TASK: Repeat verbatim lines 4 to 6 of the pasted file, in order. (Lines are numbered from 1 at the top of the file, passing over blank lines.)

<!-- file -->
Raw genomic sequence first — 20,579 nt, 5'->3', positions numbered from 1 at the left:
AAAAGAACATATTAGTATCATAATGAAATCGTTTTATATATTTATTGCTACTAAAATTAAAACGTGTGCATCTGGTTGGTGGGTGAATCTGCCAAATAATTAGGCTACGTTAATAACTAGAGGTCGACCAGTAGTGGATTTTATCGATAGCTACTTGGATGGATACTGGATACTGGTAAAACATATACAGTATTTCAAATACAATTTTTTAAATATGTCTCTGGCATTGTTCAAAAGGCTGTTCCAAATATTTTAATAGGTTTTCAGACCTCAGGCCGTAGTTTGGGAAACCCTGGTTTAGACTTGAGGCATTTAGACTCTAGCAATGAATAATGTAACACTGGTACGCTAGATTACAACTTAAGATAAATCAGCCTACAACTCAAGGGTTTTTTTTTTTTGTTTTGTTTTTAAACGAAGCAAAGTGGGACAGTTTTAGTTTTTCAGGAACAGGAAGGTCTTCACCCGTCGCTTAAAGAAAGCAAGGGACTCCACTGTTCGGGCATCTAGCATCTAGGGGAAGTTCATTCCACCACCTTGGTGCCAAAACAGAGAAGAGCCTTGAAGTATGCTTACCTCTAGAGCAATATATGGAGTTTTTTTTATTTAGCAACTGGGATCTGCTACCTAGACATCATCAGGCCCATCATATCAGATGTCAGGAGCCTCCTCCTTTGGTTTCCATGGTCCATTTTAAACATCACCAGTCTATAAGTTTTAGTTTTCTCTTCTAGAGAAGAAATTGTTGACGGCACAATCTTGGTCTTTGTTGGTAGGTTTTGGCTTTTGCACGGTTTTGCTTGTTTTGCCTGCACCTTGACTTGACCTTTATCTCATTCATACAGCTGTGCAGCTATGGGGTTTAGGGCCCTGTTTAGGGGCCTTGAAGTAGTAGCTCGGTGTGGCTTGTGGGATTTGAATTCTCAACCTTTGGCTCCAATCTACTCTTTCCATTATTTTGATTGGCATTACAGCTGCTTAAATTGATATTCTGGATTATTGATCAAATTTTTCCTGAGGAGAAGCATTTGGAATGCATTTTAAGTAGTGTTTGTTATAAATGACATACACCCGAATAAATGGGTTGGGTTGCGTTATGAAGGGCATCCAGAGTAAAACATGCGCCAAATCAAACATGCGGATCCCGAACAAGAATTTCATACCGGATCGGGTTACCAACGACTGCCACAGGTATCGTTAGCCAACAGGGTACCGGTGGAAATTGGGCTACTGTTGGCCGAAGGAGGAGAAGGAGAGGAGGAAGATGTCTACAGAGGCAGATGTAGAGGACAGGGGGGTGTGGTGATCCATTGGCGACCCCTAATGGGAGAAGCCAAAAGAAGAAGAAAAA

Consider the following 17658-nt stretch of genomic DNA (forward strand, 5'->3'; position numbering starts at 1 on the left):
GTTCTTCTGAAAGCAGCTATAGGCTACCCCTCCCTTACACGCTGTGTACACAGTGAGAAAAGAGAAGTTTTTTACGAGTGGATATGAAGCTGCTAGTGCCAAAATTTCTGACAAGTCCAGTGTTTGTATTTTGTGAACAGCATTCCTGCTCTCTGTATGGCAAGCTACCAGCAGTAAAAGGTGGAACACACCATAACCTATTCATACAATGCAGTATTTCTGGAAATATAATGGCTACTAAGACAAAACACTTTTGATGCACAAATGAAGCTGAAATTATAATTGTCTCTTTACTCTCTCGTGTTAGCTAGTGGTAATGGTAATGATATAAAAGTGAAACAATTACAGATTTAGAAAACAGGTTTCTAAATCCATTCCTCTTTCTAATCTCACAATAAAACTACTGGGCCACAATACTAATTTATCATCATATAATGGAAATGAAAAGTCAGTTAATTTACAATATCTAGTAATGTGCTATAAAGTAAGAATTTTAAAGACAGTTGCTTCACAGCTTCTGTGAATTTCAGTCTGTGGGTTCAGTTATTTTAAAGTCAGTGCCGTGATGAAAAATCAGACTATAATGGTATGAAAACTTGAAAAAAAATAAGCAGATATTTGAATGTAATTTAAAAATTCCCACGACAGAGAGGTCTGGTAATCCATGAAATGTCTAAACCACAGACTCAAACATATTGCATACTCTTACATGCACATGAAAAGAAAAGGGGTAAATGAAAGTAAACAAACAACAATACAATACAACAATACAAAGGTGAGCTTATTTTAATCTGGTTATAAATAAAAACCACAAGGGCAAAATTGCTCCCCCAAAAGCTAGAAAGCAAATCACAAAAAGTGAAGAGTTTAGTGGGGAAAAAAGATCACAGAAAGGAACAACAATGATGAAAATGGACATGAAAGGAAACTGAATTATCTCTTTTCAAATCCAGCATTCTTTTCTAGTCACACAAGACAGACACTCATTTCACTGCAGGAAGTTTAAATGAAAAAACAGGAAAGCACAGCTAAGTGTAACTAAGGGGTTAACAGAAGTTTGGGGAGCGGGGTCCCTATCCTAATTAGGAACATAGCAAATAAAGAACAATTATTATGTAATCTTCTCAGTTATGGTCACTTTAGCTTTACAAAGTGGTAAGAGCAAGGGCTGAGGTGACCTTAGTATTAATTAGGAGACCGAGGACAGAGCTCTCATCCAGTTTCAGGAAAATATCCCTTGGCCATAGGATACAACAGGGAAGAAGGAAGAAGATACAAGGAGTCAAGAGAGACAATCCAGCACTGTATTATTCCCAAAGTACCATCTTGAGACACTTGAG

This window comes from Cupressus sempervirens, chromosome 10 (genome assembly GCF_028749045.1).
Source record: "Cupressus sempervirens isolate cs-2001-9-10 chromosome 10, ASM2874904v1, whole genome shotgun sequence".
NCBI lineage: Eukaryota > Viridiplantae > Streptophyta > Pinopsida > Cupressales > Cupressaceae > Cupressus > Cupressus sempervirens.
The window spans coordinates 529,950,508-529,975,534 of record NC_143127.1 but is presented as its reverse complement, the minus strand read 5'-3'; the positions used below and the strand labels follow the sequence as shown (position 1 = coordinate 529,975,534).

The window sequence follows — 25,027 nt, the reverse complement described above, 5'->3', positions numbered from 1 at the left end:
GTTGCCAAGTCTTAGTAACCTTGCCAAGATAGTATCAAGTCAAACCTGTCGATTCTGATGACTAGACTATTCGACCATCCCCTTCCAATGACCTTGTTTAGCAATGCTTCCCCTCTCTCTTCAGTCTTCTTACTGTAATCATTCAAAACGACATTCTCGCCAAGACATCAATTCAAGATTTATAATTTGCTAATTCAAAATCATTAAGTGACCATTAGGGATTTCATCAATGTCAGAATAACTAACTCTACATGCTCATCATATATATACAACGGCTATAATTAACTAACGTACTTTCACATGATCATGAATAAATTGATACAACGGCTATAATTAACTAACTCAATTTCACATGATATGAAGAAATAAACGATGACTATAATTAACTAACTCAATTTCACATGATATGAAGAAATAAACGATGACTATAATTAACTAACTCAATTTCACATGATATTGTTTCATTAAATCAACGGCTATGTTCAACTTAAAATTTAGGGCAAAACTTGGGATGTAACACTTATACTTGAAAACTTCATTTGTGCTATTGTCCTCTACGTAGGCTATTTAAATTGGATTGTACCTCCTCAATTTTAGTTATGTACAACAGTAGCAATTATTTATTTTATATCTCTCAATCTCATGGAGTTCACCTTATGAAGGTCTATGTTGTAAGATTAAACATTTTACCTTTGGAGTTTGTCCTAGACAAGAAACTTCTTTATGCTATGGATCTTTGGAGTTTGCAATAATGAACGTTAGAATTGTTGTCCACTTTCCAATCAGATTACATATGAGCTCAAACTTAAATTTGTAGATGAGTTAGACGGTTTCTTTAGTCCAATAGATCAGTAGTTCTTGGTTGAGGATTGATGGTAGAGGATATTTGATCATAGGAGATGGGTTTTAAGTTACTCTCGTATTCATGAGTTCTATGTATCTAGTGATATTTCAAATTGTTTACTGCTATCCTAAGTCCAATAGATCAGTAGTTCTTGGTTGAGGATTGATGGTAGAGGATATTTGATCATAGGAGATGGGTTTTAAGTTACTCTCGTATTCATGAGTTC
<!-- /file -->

GTTCTTCTGAAAGCAGCTATAGGCTACCCCTCCCTTACACGCTGTGTACACAGTGAGAAAAGAGAAGTTTTTTACGAGTGGATATGAAGCTGCTAGTGCCAAAATTTCTGACAAGTCCAGTGTTTGTATTTTGTGAACAGCATTCCTGCTCTCTGTATGGCAAGCTACCAGCAGTAAAAGGTGGAACACACCATAACCTATTCATACAATGCAGTATTTCTGGAAATATAATGGCTACTAAGACAAAACACTTTTGATGCACAAATGAAGCTGAAATTATAATTGTCTCTTTACTCTCTCGTGTTAGCTAGTGGTAATGGTAATGATATAAAAGTGAAACAATTACAGATTTAGAAAACAGGTTTCTAAATCCATTCCTCTTTCTAATCTCACAATAAAACTACTGGGCCACAATACTAATTTATCATCATATAATGGAAATGAAAAGTCAGTTAATTTACAATATCTAGTAATGTGCTATAAAGTAAGAATTTTAAAGACAGTTGCTTCACAGCTTCTGTGAATTTCAGTCTGTGGGTTCAGTTATTTTAAAGTCAGTGCCGTGATGAAAAATCAGACTATAATGGTATGAAAACTTGAAAAAAAATAAGCAGATATTTGAATGTAATTTAAAAATTCCCACGACAGAGAGGTCTGGTAATCCATGAAATGTCTAAACCACAGACTCAAACATATTGCATACTCTTACATGCACATGAAAAGAAAAGGGGTAAATGAAAGTAAACAAACAACAATACAATACAACAATACAAAGGTGAGCTTATTTTAATCTGGTTATAAATAAAAACCACAAGGGCAAAATTGCTCCCCCAAAAGCTAGAAAGCAAATCACAAAAAGTGAAGAGTTTAGTGGGGAAAAAAGATCACAGAAAGGAACAACAATGATGAAAATGGACATGAAAGGAAACTGAATTATCTCTTTTCAAATCCAGCATTCTTTTCTAGTCACACAAGACAGACACTCATTTCACTGCAGGAAGTTTAAATGAAAAAACAGGAAAGCACAGCTAAGTGTAACTAAGGGGTTAACAGAAGTTTGGGGAGCGGGGTCCCTATCCTAATTAGGAACATAGCAAATAAAGAACAATTATTATGTAATCTTCTCAGTTATGGTCACTTTAGCTTTACAAAGTGGTAAGAGCAAGGGCTGAGGTGACCTTAGTATTAATTAGGAGACCGAGGACAGAGCTCTCATCCAGTTTCAGGAAAATATCCCTTGGCCATAGGATACAACAGGGAAGAAGGAAGAAGATACAAGGAGTCAAGAGAGACAATCCAGCACTGTATTATTCCCAAAGTACCATCTTGAGACACTTGAG

This window comes from Cupressus sempervirens, chromosome 10 (genome assembly GCF_028749045.1).
Source record: "Cupressus sempervirens isolate cs-2001-9-10 chromosome 10, ASM2874904v1, whole genome shotgun sequence".